Ukraine: As someone has asked - Where is Mrs Ashton in all this? You may recall she was the unheard of person appointed a while ago to be the EU's supremo for Foreign Affairs. Except she clearly isn't. When she steps down shortly, will anyone notice? And which unlucky sod will get her job?

The bones of the 3 Kings(Magi) are lodged in a fancy box in Cologne cathedral and this is the 800th anniversary of their arrival there. Tests have shown that the bones are those of a child and two men from the 2nd or 3rd century. The cathedral authorities have said this is immaterial. As well they might. So long as pilgrims come to pray.

Spain's Minister for Foreign Affairs has accused Britain of inventing incidents around Gibraltar for domestic political reasons. Crikey! You'd never catch Madrid doing that, would you? Which reminds me . . . I read recently that Britain had complied with all the instructions arising from a recent EU investigation of the conflict, while Spain had complied with . . . well, none. Delays to cross the border are longer than ever.

Finally . . . I had a couple of a shocks in Pontevedra yesterday - A cyclist on the camino route through the town was ringing the bell on his handlebars. Plus he was moving slowly! And the motorist in front of me stopped at a flashing amber light to allow a (hesitant) pedestrian to cross. Progress.

Sunday, July 20, 2014

Rolling news; Russian perspectives; & Urban surprises

Don't you just hate rolling news channels at times? Sky News: "Each of the people who died in the crash has a backstory. And we'll be doing our best to bring these to you."

Talking of news channels . . . The latest farcical statement from Russia's RT is that the 'authorities' in Eastern Ukraine are calling for an international inquiry. In the next sentence, these rebels were referred to as 'resistance forces'. Whatever they are, they're actually preventing access and damaging such an investigation, doubtless under the instructions of Mr Putin.

Apart from its biased news channel, Russia also has its own loony blogosphere, where discussion apparently centres on the possibility that flight MH17 was, in fact, the Malaysian Airlines flight which went missing in March. In order to discredit Russia, it was packed with corpses and brought down in Ukraine. I won't bother you with the 'evidence' for this.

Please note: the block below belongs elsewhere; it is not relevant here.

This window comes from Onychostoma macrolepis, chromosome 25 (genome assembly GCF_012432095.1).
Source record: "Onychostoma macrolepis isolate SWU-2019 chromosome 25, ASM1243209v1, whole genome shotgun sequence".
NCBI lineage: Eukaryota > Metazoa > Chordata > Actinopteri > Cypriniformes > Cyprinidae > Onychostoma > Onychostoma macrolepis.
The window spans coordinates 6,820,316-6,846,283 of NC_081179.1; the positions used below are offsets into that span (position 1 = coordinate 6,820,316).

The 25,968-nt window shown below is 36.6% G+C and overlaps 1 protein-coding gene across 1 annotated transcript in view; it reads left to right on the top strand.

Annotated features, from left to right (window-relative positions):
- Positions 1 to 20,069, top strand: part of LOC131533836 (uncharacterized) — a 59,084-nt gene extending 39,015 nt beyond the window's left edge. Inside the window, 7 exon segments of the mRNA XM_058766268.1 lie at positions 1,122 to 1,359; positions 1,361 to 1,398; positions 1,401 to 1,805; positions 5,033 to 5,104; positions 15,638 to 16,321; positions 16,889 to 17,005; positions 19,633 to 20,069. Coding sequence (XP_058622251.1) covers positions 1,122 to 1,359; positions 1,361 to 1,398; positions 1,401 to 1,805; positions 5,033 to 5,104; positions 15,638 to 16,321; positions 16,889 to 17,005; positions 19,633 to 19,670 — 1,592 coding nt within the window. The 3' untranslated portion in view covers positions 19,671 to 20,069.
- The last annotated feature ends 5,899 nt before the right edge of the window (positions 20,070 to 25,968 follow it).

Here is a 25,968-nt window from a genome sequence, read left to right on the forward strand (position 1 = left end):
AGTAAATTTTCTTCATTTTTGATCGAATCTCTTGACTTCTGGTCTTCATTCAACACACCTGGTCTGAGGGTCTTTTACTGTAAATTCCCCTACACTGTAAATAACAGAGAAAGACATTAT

Mr. Putin is, of course, an ex-KGB man. I wouldn't like to be the Russians and/or Ukrainians who've kaiboshed his step-by-step annexation of ex-Soviet countries by mistakenly shooting down a civil airliner. Assuming they're still alive.

Finally . . . I was intrigued to that see one of the temporary stalls in the town's main square was selling knives - something impossible these days in the UK. One even looked like the scout knife I used to have. But, anyway, I bought one with a handle made from the root of a heather plant. And so came to know that 'heather' is brezo in Spanish and urce in Gallego. Though I thought she said oorth. Hope these comes in handy.

Saturday, July 19, 2014

Fascinating Spain, the place to live; Summer fun; Paradors; & Easy payments

These are someone's idea of 50 fascinating facts about Spain. Be patient, if they don't immediately emerge.

And here's the answer to the question - Is Spain still a good place in which to retire? HT to Lenox of Business over Tapas.

Summertime is party-time in Spain and Galicia in no exception to the rule, even if the weather here may occasionally be a bit of a damper. Which a lead into the citation of one particular fiesta - the Festival SonRías Bixas. This is a clever combination of the Spanish for 'smile' (sonrisa) and the Galician name for our Lower Estuaries - Las Rías Baixas. Well, I liked it, anyway.

Galicia has 11 Paradors, the 4 or 5 star Government-owned hotels that were once castles, palaces or the like. Only 3 of these were (marginally) profitable last year - in Santiago, Baiona and Ribadeo. Pontevedra's lost €51,000. At least one - in Ferrol - has been closed. Though only in the winter, as I recall. This presumably an occupancy problem as they're usually good value for money. Especially if you're young or old and qualify for one of their discounts.

Finally . . . I may still be signing debit card chits here but back in the UK, I read, folk are using their phones and wristbands to pay for even the smallest items - by scanning them across a reader. Britain is different.